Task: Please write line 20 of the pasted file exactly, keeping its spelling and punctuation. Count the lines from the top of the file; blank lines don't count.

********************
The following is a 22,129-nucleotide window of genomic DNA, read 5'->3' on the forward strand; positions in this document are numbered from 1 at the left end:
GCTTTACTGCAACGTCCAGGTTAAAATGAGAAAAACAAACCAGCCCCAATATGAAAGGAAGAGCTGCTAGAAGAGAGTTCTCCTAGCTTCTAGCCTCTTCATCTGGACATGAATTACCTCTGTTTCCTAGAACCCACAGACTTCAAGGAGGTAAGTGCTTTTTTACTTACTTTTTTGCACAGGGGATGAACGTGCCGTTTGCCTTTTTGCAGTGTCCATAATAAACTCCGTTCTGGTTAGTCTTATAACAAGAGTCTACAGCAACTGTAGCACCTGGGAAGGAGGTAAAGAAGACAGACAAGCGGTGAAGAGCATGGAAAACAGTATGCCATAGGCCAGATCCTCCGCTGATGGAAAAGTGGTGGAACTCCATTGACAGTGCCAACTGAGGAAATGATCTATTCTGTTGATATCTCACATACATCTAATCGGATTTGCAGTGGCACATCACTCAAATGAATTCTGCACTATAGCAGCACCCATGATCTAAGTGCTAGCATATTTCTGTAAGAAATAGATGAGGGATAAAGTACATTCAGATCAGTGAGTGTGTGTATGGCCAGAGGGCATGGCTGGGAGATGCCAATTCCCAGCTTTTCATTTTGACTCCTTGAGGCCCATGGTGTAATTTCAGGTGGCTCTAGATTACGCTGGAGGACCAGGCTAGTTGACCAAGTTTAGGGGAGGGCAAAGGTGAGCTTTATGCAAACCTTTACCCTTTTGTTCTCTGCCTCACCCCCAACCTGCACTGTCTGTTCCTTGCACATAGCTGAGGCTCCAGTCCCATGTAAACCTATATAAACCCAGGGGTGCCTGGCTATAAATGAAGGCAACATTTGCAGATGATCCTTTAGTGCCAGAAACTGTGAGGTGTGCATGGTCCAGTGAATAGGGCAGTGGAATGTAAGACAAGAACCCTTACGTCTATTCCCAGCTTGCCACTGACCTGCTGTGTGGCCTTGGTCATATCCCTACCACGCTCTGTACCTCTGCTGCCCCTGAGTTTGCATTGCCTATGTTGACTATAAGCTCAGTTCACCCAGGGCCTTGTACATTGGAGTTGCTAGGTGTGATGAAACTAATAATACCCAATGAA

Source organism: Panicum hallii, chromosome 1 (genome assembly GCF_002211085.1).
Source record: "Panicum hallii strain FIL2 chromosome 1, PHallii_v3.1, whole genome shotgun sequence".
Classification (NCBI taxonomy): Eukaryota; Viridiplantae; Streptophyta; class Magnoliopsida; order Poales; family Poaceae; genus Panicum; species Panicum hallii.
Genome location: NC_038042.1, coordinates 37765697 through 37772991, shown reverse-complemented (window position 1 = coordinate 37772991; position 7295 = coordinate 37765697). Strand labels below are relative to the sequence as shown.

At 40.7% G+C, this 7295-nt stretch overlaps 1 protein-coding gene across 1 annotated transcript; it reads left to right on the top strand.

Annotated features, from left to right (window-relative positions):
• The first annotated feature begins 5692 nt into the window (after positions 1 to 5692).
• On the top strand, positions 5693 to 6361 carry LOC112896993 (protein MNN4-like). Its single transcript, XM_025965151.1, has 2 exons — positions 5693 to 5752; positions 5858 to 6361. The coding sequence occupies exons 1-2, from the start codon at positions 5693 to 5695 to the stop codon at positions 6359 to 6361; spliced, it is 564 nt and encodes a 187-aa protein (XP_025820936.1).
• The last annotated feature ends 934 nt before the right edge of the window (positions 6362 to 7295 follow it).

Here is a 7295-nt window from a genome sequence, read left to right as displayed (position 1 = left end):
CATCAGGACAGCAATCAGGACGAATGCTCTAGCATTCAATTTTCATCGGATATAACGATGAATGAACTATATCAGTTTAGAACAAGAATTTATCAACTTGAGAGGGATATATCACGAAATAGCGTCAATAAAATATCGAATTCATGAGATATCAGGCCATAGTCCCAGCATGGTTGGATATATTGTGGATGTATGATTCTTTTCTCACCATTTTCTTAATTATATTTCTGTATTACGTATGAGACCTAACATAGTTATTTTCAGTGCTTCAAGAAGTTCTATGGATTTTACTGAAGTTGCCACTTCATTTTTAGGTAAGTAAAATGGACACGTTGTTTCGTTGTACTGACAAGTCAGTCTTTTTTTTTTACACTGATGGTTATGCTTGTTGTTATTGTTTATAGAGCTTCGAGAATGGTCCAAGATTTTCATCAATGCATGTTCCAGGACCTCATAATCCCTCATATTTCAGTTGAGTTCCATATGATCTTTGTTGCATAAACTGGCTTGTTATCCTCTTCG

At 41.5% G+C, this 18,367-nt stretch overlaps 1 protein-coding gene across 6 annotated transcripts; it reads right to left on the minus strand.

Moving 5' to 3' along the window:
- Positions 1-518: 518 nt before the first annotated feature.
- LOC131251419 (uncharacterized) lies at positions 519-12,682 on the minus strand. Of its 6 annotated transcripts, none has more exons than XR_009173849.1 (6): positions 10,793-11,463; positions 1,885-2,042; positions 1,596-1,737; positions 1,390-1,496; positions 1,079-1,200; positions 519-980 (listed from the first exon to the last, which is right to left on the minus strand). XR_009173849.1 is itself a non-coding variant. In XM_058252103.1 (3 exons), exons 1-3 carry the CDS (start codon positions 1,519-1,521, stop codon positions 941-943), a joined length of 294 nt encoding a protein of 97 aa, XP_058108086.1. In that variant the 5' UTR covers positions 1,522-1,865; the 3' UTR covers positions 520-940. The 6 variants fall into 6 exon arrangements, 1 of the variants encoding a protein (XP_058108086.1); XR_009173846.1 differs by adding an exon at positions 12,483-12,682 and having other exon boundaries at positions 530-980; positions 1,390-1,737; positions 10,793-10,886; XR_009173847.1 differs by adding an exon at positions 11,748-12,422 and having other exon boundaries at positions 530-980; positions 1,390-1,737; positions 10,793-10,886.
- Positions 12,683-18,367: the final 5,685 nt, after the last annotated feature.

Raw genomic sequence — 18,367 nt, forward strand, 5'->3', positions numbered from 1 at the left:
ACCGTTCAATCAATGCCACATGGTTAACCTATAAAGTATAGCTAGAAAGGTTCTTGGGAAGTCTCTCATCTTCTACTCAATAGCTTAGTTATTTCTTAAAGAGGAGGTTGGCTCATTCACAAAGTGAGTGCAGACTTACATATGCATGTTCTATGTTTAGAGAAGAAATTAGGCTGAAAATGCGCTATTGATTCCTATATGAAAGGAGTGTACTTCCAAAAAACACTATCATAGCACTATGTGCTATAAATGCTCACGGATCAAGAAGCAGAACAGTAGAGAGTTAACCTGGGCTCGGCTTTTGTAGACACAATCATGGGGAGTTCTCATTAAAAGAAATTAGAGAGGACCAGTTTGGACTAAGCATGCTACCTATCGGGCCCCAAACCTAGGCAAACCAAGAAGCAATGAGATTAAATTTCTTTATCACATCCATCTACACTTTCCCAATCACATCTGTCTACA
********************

ACCGTTCAATCAATGCCACATGGTTAACCTATAAAGTATAGCTAGAAAGGTTCTTGGGAAGTCTCTCATCTTCTACTCAATAGCTTAGTTATTTCTTAAAGAGGAGGTTGGCTCATTCACAAAGTGAGTGCAGACTTACATATGCATGTTCTATGTTTAGAGAAGAAATTAGGCTGAAAATGCGCTATTGATTCCTATATGAAAGGAGTGTACTTCCAAAAAACACTATCATAGCACTATGTGCTATAAATGCTCACGGATCAAGAAGCAGAACAGTAGAGAGTTAACCTGGGCTCGGCTTTTGTAGACACAATCATGGGGAGTTCTCATTAAAAGAAATTAGAGAGGACCAGTTTGGACTAAGCATGCTACCTATCGGGCCCCAAACCTAGGCAAACCAAGAAGCAATGAGATTAAATTTCTTTATCACATCCATCTACACTTTCCCAATCACATCTGTCTACA